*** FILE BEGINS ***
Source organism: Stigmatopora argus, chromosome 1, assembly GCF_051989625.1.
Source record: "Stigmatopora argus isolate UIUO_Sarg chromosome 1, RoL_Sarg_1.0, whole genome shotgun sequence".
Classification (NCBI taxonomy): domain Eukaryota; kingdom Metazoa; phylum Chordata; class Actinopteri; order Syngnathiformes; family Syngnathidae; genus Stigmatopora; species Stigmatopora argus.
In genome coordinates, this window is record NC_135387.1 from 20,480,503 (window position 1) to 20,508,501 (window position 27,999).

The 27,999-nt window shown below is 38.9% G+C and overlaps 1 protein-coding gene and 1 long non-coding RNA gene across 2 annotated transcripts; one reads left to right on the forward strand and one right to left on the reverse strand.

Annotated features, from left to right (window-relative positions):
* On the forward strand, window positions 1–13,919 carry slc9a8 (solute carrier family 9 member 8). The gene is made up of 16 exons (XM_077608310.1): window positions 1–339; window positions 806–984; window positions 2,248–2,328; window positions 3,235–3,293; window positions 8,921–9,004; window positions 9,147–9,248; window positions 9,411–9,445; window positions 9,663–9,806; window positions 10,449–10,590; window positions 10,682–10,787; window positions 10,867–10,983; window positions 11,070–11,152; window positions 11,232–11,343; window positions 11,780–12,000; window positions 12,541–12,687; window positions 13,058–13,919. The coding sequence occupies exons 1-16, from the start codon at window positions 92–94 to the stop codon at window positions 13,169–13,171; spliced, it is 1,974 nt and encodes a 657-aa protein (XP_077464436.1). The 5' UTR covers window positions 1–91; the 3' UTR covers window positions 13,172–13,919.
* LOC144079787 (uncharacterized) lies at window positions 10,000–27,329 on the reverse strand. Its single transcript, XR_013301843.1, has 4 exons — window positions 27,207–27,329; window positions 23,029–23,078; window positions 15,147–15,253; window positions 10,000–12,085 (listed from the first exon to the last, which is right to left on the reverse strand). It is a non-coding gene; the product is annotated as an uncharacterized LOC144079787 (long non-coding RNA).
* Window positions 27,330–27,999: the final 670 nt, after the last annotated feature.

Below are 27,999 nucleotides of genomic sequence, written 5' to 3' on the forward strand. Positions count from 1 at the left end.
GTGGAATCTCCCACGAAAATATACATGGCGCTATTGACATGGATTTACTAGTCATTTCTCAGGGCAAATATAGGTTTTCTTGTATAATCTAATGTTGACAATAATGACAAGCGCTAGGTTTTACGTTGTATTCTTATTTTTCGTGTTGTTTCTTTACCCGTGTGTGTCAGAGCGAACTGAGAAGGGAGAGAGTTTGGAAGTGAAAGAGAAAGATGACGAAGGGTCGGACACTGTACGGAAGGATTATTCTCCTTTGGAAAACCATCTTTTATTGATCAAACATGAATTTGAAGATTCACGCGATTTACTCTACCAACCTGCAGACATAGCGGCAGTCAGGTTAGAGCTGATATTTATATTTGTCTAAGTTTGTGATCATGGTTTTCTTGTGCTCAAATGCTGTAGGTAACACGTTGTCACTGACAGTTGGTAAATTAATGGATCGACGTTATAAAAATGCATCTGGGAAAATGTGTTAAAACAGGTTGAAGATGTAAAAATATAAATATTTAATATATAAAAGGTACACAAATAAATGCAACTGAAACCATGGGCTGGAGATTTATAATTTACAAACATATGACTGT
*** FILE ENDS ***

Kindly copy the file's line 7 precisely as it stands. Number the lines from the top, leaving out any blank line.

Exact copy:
* On the forward strand, window positions 1–13,919 carry slc9a8 (solute carrier family 9 member 8). The gene is made up of 16 exons (XM_077608310.1): window positions 1–339; window positions 806–984; window positions 2,248–2,328; window positions 3,235–3,293; window positions 8,921–9,004; window positions 9,147–9,248; window positions 9,411–9,445; window positions 9,663–9,806; window positions 10,449–10,590; window positions 10,682–10,787; window positions 10,867–10,983; window positions 11,070–11,152; window positions 11,232–11,343; window positions 11,780–12,000; window positions 12,541–12,687; window positions 13,058–13,919. The coding sequence occupies exons 1-16, from the start codon at window positions 92–94 to the stop codon at window positions 13,169–13,171; spliced, it is 1,974 nt and encodes a 657-aa protein (XP_077464436.1). The 5' UTR covers window positions 1–91; the 3' UTR covers window positions 13,172–13,919.